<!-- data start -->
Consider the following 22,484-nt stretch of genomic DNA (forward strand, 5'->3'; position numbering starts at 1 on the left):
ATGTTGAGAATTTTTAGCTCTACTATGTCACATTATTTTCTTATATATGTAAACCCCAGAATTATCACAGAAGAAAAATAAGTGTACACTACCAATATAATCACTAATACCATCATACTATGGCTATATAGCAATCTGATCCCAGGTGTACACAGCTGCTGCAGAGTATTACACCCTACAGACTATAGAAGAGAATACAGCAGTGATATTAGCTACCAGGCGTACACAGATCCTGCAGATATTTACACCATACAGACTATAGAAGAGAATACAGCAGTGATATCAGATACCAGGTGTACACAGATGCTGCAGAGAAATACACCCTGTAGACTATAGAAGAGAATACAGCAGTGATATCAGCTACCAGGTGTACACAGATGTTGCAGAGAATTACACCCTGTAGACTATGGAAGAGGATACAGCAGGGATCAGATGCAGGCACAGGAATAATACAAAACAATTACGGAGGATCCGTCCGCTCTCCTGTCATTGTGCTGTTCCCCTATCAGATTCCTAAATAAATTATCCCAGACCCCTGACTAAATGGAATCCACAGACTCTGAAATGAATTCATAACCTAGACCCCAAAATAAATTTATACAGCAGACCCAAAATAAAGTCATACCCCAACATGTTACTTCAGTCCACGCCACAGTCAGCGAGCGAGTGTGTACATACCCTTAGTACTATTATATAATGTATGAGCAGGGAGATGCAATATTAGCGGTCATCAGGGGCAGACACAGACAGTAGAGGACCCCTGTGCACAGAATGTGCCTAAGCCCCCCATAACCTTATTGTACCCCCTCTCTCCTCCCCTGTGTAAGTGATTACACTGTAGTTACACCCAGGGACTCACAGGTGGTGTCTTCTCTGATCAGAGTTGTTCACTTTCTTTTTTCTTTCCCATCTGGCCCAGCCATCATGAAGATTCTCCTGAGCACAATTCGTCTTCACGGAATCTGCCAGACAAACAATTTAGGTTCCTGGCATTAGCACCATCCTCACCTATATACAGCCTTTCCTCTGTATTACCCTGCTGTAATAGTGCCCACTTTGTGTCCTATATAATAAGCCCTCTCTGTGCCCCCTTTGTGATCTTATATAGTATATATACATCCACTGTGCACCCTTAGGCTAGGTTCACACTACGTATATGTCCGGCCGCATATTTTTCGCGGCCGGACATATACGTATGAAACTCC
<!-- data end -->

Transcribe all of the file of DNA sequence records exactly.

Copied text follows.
Consider the following 22,484-nt stretch of genomic DNA (forward strand, 5'->3'; position numbering starts at 1 on the left):
ATGTTGAGAATTTTTAGCTCTACTATGTCACATTATTTTCTTATATATGTAAACCCCAGAATTATCACAGAAGAAAAATAAGTGTACACTACCAATATAATCACTAATACCATCATACTATGGCTATATAGCAATCTGATCCCAGGTGTACACAGCTGCTGCAGAGTATTACACCCTACAGACTATAGAAGAGAATACAGCAGTGATATTAGCTACCAGGCGTACACAGATCCTGCAGATATTTACACCATACAGACTATAGAAGAGAATACAGCAGTGATATCAGATACCAGGTGTACACAGATGCTGCAGAGAAATACACCCTGTAGACTATAGAAGAGAATACAGCAGTGATATCAGCTACCAGGTGTACACAGATGTTGCAGAGAATTACACCCTGTAGACTATGGAAGAGGATACAGCAGGGATCAGATGCAGGCACAGGAATAATACAAAACAATTACGGAGGATCCGTCCGCTCTCCTGTCATTGTGCTGTTCCCCTATCAGATTCCTAAATAAATTATCCCAGACCCCTGACTAAATGGAATCCACAGACTCTGAAATGAATTCATAACCTAGACCCCAAAATAAATTTATACAGCAGACCCAAAATAAAGTCATACCCCAACATGTTACTTCAGTCCACGCCACAGTCAGCGAGCGAGTGTGTACATACCCTTAGTACTATTATATAATGTATGAGCAGGGAGATGCAATATTAGCGGTCATCAGGGGCAGACACAGACAGTAGAGGACCCCTGTGCACAGAATGTGCCTAAGCCCCCCATAACCTTATTGTACCCCCTCTCTCCTCCCCTGTGTAAGTGATTACACTGTAGTTACACCCAGGGACTCACAGGTGGTGTCTTCTCTGATCAGAGTTGTTCACTTTCTTTTTTCTTTCCCATCTGGCCCAGCCATCATGAAGATTCTCCTGAGCACAATTCGTCTTCACGGAATCTGCCAGACAAACAATTTAGGTTCCTGGCATTAGCACCATCCTCACCTATATACAGCCTTTCCTCTGTATTACCCTGCTGTAATAGTGCCCACTTTGTGTCCTATATAATAAGCCCTCTCTGTGCCCCCTTTGTGATCTTATATAGTATATATACATCCACTGTGCACCCTTAGGCTAGGTTCACACTACGTATATGTCCGGCCGCATATTTTTCGCGGCCGGACATATACGTATGAAACTCC